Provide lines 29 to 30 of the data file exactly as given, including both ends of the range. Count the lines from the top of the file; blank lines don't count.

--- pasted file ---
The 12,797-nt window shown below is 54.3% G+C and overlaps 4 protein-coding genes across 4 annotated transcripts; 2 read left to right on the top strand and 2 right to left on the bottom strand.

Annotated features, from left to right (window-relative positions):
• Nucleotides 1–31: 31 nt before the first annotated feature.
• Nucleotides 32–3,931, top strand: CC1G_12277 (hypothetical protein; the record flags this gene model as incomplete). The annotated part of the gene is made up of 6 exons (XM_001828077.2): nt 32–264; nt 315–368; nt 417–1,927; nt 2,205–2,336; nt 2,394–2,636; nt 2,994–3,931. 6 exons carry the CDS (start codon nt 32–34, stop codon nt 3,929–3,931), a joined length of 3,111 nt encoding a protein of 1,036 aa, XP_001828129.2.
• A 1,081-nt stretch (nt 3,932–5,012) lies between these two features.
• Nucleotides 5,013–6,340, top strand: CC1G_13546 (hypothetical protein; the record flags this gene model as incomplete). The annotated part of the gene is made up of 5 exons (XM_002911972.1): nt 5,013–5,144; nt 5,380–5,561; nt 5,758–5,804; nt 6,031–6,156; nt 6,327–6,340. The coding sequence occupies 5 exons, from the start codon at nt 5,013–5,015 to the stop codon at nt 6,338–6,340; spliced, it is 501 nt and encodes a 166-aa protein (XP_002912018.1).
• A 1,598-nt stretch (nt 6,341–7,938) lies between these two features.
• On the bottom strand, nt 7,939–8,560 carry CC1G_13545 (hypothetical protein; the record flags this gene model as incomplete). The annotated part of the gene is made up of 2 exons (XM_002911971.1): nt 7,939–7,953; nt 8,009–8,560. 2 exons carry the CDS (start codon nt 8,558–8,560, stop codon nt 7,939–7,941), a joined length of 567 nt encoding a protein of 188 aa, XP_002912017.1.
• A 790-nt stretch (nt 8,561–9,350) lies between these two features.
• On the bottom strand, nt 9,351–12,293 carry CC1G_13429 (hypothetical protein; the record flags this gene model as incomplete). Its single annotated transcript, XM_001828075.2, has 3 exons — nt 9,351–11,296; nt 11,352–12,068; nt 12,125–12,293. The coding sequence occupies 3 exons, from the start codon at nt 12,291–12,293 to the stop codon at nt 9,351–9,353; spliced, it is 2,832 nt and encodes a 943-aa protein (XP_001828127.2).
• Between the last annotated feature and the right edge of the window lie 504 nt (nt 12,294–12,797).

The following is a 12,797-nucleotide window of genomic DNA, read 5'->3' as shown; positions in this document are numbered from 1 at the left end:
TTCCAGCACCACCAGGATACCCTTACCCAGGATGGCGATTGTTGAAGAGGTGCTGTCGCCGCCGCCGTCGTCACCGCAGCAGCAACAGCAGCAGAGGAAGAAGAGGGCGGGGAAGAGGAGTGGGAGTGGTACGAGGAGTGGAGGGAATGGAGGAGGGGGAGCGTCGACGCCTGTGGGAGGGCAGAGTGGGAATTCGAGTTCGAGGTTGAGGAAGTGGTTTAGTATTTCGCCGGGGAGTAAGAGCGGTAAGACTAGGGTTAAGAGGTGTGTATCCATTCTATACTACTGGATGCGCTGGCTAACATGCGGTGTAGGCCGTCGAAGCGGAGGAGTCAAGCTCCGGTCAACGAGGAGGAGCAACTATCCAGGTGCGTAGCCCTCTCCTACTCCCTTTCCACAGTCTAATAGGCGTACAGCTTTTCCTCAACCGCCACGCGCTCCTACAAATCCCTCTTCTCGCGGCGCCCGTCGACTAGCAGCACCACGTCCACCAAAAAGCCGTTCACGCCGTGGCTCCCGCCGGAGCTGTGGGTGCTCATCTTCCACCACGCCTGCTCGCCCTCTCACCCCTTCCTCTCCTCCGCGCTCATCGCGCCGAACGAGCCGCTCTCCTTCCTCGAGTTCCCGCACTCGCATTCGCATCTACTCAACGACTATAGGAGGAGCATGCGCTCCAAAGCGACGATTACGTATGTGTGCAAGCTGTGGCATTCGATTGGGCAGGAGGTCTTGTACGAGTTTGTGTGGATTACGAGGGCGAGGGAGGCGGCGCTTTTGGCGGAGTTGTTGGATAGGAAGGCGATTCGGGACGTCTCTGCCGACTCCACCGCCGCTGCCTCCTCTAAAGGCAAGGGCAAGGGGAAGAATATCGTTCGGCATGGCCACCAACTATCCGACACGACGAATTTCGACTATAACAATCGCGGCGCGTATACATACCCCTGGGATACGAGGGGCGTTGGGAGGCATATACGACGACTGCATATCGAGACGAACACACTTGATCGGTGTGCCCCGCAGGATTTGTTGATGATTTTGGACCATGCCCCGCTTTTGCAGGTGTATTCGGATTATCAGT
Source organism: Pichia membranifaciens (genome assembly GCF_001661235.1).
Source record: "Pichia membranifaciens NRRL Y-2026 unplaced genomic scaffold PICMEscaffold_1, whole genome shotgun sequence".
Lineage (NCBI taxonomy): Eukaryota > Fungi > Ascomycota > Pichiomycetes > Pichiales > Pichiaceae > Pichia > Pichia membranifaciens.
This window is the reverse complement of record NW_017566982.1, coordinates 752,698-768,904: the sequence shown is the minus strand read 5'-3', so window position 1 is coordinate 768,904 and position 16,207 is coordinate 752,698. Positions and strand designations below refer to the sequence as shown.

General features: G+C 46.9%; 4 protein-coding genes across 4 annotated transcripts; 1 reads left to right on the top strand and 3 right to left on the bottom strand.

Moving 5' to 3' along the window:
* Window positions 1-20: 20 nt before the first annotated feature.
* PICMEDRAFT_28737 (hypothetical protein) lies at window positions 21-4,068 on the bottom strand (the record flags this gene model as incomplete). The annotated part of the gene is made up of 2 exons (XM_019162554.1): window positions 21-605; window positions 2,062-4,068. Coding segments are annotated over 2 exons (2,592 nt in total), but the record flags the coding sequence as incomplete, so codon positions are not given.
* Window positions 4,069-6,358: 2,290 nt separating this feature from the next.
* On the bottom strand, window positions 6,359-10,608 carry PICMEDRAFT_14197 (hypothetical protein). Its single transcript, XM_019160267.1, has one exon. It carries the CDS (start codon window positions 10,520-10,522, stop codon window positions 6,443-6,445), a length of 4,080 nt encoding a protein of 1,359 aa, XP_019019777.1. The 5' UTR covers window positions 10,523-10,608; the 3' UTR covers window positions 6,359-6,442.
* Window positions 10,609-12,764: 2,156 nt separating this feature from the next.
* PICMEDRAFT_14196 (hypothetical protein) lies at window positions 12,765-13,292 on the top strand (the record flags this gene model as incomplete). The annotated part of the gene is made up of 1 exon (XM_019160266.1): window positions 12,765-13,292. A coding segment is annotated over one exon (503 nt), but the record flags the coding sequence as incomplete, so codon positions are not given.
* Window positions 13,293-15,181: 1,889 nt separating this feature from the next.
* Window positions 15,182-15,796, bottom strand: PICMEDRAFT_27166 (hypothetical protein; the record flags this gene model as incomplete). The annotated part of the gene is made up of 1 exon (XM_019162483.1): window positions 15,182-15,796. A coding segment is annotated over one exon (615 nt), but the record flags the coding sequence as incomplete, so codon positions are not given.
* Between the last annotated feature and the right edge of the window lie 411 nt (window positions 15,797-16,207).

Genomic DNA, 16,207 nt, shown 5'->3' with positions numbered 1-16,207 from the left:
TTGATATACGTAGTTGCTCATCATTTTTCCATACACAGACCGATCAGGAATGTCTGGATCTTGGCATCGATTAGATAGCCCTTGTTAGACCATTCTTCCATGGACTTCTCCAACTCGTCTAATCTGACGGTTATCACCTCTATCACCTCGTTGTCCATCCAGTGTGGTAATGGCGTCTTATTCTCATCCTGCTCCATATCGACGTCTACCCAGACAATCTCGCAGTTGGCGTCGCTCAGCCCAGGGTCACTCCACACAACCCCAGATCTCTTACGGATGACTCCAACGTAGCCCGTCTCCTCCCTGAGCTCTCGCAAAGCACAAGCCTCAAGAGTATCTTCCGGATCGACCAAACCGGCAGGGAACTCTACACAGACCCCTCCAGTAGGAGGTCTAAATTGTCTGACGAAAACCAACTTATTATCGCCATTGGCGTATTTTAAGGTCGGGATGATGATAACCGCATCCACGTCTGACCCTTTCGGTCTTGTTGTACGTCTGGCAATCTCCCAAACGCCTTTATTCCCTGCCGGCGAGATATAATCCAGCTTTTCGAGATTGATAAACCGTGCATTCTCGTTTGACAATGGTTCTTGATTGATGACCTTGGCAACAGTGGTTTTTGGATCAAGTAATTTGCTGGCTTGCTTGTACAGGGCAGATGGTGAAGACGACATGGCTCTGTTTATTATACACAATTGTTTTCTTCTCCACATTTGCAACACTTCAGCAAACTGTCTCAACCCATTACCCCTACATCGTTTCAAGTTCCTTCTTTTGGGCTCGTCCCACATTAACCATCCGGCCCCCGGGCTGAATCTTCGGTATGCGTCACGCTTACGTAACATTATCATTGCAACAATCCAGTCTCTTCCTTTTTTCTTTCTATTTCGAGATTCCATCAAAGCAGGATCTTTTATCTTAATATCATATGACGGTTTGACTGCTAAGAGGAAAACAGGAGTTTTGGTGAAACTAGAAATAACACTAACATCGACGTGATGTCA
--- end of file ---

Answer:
Genomic DNA, 16,207 nt, shown 5'->3' with positions numbered 1-16,207 from the left:
TTGATATACGTAGTTGCTCATCATTTTTCCATACACAGACCGATCAGGAATGTCTGGATCTTGGCATCGATTAGATAGCCCTTGTTAGACCATTCTTCCATGGACTTCTCCAACTCGTCTAATCTGACGGTTATCACCTCTATCACCTCGTTGTCCATCCAGTGTGGTAATGGCGTCTTATTCTCATCCTGCTCCATATCGACGTCTACCCAGACAATCTCGCAGTTGGCGTCGCTCAGCCCAGGGTCACTCCACACAACCCCAGATCTCTTACGGATGACTCCAACGTAGCCCGTCTCCTCCCTGAGCTCTCGCAAAGCACAAGCCTCAAGAGTATCTTCCGGATCGACCAAACCGGCAGGGAACTCTACACAGACCCCTCCAGTAGGAGGTCTAAATTGTCTGACGAAAACCAACTTATTATCGCCATTGGCGTATTTTAAGGTCGGGATGATGATAACCGCATCCACGTCTGACCCTTTCGGTCTTGTTGTACGTCTGGCAATCTCCCAAACGCCTTTATTCCCTGCCGGCGAGATATAATCCAGCTTTTCGAGATTGATAAACCGTGCATTCTCGTTTGACAATGGTTCTTGATTGATGACCTTGGCAACAGTGGTTTTTGGATCAAGTAATTTGCTGGCTTGCTTGTACAGGGCAGATGGTGAAGACGACATGGCTCTGTTTATTATACACAATTGTTTTCTTCTCCACATTTGCAACACTTCAGCAAACTGTCTCAACCCATTACCCCTACATCGTTTCAAGTTCCTTCTTTTGGGCTCGTCCCACATTAACCATCCGGCCCCCGGGCTGAATCTTCGGTATGCGTCACGCTTACGTAACATTATCATTGCAACAATCCAGTCTCTTCCTTTTTTCTTTCTATTTCGAGATTCCATCAAAGCAGGATCTTTTATCTTAATATCATATGACGGTTTGACTGCTAAGAGGAAAACAGGAGTTTTGGTGAAACTAGAAATAACACTAACATCGACGTGATGTCA